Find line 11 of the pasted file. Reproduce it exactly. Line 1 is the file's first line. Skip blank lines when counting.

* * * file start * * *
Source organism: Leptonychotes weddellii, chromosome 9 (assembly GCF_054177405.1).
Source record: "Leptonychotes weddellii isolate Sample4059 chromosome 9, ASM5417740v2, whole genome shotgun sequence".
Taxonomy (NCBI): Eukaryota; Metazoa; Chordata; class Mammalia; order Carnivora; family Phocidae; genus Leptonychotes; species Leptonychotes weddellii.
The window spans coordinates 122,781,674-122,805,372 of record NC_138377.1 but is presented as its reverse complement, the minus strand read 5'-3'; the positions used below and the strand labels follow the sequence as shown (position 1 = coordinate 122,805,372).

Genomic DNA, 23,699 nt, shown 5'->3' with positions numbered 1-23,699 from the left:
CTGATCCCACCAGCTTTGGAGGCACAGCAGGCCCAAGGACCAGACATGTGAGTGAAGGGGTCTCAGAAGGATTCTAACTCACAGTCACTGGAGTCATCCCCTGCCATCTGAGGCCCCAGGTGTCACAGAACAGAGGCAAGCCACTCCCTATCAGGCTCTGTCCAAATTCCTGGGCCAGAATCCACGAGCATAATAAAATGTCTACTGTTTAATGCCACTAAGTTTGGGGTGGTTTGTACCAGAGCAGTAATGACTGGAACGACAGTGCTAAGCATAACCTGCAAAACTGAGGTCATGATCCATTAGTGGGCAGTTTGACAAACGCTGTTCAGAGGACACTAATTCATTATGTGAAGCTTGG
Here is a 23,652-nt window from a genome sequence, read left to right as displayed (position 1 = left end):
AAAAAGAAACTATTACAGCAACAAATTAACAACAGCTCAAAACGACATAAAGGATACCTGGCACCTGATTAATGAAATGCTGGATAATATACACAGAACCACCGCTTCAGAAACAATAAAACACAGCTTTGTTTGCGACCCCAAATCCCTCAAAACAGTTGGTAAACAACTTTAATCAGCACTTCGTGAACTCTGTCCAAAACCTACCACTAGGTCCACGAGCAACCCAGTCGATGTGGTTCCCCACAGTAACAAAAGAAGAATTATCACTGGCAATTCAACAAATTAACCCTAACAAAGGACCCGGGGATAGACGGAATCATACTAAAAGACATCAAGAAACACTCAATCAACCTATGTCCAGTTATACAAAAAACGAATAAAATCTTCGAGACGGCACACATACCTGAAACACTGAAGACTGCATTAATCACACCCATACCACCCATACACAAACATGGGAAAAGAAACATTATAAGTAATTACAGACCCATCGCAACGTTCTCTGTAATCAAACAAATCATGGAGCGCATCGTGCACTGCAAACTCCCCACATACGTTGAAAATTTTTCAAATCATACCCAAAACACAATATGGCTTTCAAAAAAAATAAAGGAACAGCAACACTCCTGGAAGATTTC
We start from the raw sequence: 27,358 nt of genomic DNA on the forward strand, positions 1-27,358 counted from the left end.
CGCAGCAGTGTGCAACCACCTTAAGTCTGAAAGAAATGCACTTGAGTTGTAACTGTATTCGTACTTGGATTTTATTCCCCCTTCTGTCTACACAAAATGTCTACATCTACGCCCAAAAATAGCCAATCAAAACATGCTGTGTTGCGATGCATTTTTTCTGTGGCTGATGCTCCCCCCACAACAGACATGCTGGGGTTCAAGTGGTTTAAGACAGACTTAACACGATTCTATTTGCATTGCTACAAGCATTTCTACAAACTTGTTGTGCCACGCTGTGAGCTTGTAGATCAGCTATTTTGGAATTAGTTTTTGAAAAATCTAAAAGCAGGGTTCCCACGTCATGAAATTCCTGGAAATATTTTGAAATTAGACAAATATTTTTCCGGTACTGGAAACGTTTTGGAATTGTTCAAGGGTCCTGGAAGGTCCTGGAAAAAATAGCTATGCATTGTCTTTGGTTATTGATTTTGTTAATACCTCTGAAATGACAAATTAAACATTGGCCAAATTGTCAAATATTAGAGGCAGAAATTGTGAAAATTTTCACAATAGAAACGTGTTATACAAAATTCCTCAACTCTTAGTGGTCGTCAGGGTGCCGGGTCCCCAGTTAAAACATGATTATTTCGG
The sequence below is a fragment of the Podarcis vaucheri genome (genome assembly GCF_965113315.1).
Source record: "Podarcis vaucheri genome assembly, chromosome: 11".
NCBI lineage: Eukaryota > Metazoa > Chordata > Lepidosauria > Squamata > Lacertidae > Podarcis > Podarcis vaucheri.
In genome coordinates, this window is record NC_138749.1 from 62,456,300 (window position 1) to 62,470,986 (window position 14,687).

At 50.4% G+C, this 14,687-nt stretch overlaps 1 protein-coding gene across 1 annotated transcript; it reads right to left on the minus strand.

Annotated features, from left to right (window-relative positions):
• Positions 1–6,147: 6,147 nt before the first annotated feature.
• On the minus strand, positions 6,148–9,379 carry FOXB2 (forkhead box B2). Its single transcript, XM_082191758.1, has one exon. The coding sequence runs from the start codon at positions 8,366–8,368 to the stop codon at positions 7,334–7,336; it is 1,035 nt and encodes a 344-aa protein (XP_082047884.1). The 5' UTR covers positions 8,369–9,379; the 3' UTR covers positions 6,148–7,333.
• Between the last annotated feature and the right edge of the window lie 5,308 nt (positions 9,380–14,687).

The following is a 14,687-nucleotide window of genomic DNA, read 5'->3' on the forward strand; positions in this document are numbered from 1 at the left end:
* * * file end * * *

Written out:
The sequence below is a fragment of the Podarcis vaucheri genome (genome assembly GCF_965113315.1).